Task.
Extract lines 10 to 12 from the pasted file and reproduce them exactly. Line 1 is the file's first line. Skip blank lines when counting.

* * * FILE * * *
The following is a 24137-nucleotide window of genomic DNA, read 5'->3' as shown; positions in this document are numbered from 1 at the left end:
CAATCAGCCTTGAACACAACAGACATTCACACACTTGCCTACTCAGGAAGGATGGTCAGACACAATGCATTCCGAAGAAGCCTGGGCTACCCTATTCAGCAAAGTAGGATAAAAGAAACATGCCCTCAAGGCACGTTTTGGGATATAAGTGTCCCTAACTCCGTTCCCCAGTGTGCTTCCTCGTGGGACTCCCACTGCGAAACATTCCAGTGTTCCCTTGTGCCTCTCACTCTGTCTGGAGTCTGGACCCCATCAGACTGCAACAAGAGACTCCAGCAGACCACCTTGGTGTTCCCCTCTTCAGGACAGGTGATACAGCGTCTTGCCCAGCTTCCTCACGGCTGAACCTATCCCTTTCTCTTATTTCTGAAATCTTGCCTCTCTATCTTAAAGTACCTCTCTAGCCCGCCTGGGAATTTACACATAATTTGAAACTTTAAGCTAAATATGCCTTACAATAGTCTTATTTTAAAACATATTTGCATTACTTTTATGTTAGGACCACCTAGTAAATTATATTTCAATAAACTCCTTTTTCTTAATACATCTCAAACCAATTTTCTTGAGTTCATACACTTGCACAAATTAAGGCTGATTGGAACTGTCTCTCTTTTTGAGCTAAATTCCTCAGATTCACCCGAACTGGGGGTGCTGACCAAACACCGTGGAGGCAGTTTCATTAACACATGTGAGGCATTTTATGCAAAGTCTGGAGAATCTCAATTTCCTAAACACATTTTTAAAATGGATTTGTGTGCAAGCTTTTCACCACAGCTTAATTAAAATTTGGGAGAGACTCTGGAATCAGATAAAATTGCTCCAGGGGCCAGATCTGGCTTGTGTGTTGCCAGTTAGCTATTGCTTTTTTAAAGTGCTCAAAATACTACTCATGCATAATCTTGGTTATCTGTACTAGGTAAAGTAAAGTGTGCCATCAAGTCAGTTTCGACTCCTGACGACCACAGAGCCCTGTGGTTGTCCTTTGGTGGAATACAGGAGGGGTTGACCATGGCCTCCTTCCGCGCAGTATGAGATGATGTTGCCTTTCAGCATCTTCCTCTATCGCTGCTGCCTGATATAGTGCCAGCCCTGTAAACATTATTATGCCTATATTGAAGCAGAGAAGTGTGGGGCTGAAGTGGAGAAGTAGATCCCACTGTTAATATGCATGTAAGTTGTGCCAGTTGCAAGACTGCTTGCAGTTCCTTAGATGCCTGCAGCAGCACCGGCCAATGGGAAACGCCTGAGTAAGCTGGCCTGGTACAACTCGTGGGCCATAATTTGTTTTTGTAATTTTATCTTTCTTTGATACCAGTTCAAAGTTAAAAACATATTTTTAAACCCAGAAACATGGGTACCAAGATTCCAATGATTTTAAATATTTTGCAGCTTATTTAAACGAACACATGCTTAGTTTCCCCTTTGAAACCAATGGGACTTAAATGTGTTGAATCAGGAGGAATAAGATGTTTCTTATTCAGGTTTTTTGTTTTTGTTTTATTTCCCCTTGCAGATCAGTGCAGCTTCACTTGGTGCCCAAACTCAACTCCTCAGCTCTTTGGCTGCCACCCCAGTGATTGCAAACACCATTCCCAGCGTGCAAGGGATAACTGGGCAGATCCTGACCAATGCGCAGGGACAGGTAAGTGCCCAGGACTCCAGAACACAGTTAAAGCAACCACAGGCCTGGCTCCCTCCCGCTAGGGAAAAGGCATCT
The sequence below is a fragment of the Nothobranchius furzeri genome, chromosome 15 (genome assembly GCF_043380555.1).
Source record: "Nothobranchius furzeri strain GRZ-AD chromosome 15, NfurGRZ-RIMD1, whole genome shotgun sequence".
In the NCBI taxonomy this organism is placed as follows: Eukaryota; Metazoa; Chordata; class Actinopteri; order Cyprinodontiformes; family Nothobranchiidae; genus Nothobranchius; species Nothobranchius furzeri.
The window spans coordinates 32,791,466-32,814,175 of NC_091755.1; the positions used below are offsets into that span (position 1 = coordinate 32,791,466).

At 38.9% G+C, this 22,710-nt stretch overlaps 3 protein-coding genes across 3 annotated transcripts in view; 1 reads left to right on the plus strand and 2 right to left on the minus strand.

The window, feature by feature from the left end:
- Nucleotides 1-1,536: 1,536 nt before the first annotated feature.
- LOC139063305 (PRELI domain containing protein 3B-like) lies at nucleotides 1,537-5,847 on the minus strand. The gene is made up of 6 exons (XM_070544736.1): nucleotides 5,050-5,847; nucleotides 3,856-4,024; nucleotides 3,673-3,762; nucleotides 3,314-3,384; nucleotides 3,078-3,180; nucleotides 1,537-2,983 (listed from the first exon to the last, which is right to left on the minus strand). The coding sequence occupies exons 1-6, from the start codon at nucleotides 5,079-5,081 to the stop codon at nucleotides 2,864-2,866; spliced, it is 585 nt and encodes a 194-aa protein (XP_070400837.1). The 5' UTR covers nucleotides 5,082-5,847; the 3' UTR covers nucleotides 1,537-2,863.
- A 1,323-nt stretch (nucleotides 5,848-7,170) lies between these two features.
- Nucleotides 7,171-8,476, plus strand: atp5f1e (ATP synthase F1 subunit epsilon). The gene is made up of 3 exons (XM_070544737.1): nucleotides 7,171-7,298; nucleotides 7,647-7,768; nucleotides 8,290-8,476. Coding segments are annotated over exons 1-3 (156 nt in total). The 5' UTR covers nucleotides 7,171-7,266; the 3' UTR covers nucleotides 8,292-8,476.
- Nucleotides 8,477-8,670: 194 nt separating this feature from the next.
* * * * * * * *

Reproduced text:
- LOC139063305 (PRELI domain containing protein 3B-like) lies at nucleotides 1,537-5,847 on the minus strand. The gene is made up of 6 exons (XM_070544736.1): nucleotides 5,050-5,847; nucleotides 3,856-4,024; nucleotides 3,673-3,762; nucleotides 3,314-3,384; nucleotides 3,078-3,180; nucleotides 1,537-2,983 (listed from the first exon to the last, which is right to left on the minus strand). The coding sequence occupies exons 1-6, from the start codon at nucleotides 5,079-5,081 to the stop codon at nucleotides 2,864-2,866; spliced, it is 585 nt and encodes a 194-aa protein (XP_070400837.1). The 5' UTR covers nucleotides 5,082-5,847; the 3' UTR covers nucleotides 1,537-2,863.
- A 1,323-nt stretch (nucleotides 5,848-7,170) lies between these two features.
- Nucleotides 7,171-8,476, plus strand: atp5f1e (ATP synthase F1 subunit epsilon). The gene is made up of 3 exons (XM_070544737.1): nucleotides 7,171-7,298; nucleotides 7,647-7,768; nucleotides 8,290-8,476. Coding segments are annotated over exons 1-3 (156 nt in total). The 5' UTR covers nucleotides 7,171-7,266; the 3' UTR covers nucleotides 8,292-8,476.